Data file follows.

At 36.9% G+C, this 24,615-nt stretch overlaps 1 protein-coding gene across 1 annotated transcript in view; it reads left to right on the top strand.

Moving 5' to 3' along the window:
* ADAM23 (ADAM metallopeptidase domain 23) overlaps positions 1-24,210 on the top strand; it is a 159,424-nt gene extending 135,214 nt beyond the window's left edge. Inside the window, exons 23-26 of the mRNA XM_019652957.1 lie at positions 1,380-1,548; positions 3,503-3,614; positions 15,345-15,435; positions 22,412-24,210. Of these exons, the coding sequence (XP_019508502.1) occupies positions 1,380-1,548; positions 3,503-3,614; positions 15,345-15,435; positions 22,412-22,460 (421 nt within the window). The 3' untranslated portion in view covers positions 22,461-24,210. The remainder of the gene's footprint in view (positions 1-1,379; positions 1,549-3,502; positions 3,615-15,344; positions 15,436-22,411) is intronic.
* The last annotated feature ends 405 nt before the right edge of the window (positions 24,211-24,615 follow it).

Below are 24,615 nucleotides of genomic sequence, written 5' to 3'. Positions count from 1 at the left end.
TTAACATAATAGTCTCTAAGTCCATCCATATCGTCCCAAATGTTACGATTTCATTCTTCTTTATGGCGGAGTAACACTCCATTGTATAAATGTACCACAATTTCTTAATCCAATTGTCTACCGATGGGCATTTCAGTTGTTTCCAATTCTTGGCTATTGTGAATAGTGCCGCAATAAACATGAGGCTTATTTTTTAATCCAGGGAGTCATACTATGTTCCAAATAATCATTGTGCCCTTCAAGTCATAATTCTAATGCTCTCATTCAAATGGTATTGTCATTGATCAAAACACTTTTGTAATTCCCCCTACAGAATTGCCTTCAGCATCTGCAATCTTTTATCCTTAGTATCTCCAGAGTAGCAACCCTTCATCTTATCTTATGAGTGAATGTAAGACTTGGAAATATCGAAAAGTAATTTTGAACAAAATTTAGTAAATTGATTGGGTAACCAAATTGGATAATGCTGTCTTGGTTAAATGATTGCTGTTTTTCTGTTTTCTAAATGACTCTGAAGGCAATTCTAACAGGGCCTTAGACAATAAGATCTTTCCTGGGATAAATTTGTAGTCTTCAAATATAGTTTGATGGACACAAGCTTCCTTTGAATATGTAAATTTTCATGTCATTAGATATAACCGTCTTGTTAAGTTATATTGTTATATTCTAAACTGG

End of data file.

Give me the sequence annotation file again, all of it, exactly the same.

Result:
At 36.9% G+C, this 24,615-nt stretch overlaps 1 protein-coding gene across 1 annotated transcript in view; it reads left to right on the top strand.

Moving 5' to 3' along the window:
* ADAM23 (ADAM metallopeptidase domain 23) overlaps positions 1-24,210 on the top strand; it is a 159,424-nt gene extending 135,214 nt beyond the window's left edge. Inside the window, exons 23-26 of the mRNA XM_019652957.1 lie at positions 1,380-1,548; positions 3,503-3,614; positions 15,345-15,435; positions 22,412-24,210. Of these exons, the coding sequence (XP_019508502.1) occupies positions 1,380-1,548; positions 3,503-3,614; positions 15,345-15,435; positions 22,412-22,460 (421 nt within the window). The 3' untranslated portion in view covers positions 22,461-24,210. The remainder of the gene's footprint in view (positions 1-1,379; positions 1,549-3,502; positions 3,615-15,344; positions 15,436-22,411) is intronic.
* The last annotated feature ends 405 nt before the right edge of the window (positions 24,211-24,615 follow it).

Below are 24,615 nucleotides of genomic sequence, written 5' to 3'. Positions count from 1 at the left end.
TTAACATAATAGTCTCTAAGTCCATCCATATCGTCCCAAATGTTACGATTTCATTCTTCTTTATGGCGGAGTAACACTCCATTGTATAAATGTACCACAATTTCTTAATCCAATTGTCTACCGATGGGCATTTCAGTTGTTTCCAATTCTTGGCTATTGTGAATAGTGCCGCAATAAACATGAGGCTTATTTTTTAATCCAGGGAGTCATACTATGTTCCAAATAATCATTGTGCCCTTCAAGTCATAATTCTAATGCTCTCATTCAAATGGTATTGTCATTGATCAAAACACTTTTGTAATTCCCCCTACAGAATTGCCTTCAGCATCTGCAATCTTTTATCCTTAGTATCTCCAGAGTAGCAACCCTTCATCTTATCTTATGAGTGAATGTAAGACTTGGAAATATCGAAAAGTAATTTTGAACAAAATTTAGTAAATTGATTGGGTAACCAAATTGGATAATGCTGTCTTGGTTAAATGATTGCTGTTTTTCTGTTTTCTAAATGACTCTGAAGGCAATTCTAACAGGGCCTTAGACAATAAGATCTTTCCTGGGATAAATTTGTAGTCTTCAAATATAGTTTGATGGACACAAGCTTCCTTTGAATATGTAAATTTTCATGTCATTAGATATAACCGTCTTGTTAAGTTATATTGTTATATTCTAAACTGG